Coat of arms of Rome

Coat of arms of Rome

One life is not enough to get to know Rome in all its details and facets. That's the reason why many inhabitants, despite how rooted in the city's history their origins are, don't know their own city really well.

Even those who have studied for decades the city for professional reasons (architects, historians, artists) sometimes get to know part of the city's history directly from their grandparents who, being born at the end of the XIX century, experienced the transition from the city-state of the pre-union era to the capital of the Kingdom of Italy, and those grandparents probably heard stories which dated as back as the late XVIII century from their own grandparents, who moved in the city with their families from one of the many small towns in the provinces part of the Papal State ruled by the Pope-King.

A gentle introductionEdit

At the very beginning of a visit to the city, either a short or a long one (except for those organized by Japanese turists, who in 24/48 hours have to run through all the monuments and attractions which they've already observed and studied in detail on the internet), preliminary planning is, at a minimum, not only a good idea, but a requirement. With its 34 [[Category:Centuries|centuries] of uninterrupted urban activity, Rome represents an unicum (i.e. an unique example) in the landscape of urbanistic and history.

During this lapse of time not one but three different cities have existed: the ancient urbe, the Papal state capital and the Capital of the Kindom of Italy (which was eventually turned into a democratic republic by people's vote in 1946). Those three cities had little in common even though the ancient influenced the modern as the remains of the previous city have always been absorbed organically in the next one (and sometimes even reused as materials for constructions and renovation).

From this perspective turists and art/history lovers from all over the world can plan more than one visit with totally different focuses to be able to experience each single piece of art and monuments in the peculiar spacial-temporal context of the three different Romes.

In his 1786 visit Wolfgang Goethe, whose remains rest in the Protestant Cemetery in Rome, noted how important it is to:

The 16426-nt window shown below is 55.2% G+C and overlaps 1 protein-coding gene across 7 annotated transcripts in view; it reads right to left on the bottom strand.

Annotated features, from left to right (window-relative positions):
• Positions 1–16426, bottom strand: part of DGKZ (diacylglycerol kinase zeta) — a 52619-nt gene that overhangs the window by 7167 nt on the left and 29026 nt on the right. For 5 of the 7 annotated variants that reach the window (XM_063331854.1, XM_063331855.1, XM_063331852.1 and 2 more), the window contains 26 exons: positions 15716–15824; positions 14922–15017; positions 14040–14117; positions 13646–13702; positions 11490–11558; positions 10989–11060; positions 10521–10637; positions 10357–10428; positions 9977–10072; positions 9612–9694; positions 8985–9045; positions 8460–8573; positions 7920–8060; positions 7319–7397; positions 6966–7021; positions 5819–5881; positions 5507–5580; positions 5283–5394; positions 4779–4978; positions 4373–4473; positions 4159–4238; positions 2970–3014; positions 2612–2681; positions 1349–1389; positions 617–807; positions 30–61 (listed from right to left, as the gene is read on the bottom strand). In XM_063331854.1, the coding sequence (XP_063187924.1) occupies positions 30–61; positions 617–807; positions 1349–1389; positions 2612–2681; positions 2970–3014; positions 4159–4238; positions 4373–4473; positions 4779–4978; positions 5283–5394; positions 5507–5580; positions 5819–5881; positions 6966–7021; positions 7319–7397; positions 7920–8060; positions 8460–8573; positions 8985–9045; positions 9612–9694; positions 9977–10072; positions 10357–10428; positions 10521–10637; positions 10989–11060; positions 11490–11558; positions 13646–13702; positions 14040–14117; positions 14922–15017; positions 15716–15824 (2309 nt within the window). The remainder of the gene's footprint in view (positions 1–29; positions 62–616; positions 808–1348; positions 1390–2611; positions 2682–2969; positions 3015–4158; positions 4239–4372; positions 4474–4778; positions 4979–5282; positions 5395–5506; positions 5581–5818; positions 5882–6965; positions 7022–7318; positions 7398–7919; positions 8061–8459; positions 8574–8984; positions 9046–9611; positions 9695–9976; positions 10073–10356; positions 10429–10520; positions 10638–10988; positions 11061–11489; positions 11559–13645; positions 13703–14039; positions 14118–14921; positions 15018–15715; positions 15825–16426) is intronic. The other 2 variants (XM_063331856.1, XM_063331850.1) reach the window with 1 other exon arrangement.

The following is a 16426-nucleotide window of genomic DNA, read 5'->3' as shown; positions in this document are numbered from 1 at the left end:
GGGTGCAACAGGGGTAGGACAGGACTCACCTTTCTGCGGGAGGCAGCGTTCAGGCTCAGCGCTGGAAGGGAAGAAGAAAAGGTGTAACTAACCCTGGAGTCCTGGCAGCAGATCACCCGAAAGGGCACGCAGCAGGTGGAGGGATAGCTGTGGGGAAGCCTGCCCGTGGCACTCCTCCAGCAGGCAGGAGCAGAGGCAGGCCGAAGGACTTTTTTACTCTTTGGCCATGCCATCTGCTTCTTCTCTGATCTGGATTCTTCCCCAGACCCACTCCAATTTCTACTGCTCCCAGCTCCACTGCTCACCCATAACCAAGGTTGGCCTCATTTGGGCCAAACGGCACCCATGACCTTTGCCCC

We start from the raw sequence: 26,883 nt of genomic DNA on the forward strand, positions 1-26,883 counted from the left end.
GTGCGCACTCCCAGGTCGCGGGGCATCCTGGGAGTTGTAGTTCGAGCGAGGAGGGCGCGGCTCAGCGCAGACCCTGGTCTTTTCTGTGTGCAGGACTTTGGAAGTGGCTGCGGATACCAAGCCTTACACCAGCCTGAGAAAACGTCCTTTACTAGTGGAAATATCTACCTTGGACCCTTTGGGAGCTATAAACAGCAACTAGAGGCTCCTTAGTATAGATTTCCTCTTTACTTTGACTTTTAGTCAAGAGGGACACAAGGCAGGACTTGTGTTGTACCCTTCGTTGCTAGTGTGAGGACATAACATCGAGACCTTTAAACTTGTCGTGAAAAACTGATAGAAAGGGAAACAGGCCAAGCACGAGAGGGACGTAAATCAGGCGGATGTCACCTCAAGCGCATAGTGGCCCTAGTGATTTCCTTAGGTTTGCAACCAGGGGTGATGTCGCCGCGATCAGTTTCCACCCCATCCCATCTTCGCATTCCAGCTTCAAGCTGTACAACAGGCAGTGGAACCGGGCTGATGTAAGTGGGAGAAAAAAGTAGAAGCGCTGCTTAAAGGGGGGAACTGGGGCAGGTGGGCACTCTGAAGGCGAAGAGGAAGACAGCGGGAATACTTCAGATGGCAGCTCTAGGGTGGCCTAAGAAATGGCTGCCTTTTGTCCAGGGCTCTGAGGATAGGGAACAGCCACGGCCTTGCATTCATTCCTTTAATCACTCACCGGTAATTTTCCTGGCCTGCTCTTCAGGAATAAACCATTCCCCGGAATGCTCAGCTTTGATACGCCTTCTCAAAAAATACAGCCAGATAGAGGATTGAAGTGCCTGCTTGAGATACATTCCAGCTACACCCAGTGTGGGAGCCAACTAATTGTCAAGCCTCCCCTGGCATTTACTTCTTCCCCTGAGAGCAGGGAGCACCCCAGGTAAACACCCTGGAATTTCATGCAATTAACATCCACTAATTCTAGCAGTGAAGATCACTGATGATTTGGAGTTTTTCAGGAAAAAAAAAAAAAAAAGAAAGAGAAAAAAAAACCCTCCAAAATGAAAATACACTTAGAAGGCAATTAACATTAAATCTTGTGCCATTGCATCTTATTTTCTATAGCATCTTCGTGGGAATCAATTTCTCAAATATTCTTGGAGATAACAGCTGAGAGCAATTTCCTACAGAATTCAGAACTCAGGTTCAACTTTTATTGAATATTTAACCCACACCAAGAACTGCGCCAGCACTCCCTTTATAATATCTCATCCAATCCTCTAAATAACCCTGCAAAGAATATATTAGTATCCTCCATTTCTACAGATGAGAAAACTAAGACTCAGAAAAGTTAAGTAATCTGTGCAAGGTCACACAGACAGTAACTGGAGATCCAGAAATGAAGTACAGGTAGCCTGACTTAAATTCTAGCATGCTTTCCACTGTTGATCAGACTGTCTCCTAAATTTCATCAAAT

discern how Rome succeeded to Rome, not only one has being built over the other, but each single era of both the new one and the ancient one are layered one over the other
(quote from Goethe's Travel through Italy). He also remarked that since the times of Constantine till the early XX century, Rome has been a city characterized by conitnous recycling, restoration and reconstruction.

A living city, indeed, that dates back to the origin of our civilization.

Welcome to Rome.


41° 53.431' N 12° 29.655' E

Rome lays on the banks of the Tiber river and, as the biggest and most important city in the region, is the chief town of Lazio, in central Italy. The compact settlement that existed at the times of the Kings of Rome and which was originally built on the hills surrounding the only ford of the river in the region, has consistently and constantly grown till our days reaching a total area of 1,285 square kilometers and including the city of Ostia (once a separate city and the official commercial arbour of the ancient city) in the municipality's perimeter, i.e. today's Rome city center lays 24 kilometers inland and the city's westernmost border is touched by the Thyrrenian sea.

The terrain altitude varies (as said, the city was founded originally on the top of 7 hills) from 13 meters to 139 meters above the sea level.

The city is close to an active earthquake area (there's a tectonic fault that crosses Molise, Abruzzo and Lazio and which generated the Apennines) also,in the southern part of the Province, lays the biggest inactive vulcano in southern Europe (there are 3 interconnected craters, two of which host millennial lakes : Albano/Castel Gandolfo and Nemi), although not even the recent earthquake that devastated the city of L'Aquila in Abruzzo was able to damage anything else but the peaceful rest of some inhabitants.

Being the chief town of its region, Rome is also the ruling center of the homonymous province (Province of Rome) which in turn is the largest by area in Italy covering a total of 5,352 square kilometers.

In the city the climate is typical Mediterranean, with mild springs and falls (Roman ottobrate is a common term used to describe sunny and warm days in October) and, of course, torrid summers: in August the temperature can reach peaks above 30° C. Snowfalls can occur but so far they've been rare and rarely they leave traces on the ground, the only ones that have left at least a trace in the minds of the inhabitants (mainly in the form of funny anecdotes) took place in 1956, 1986 and 2010.

There's no doubt Rome is quite more known for its 6-months-long summer (from May to October).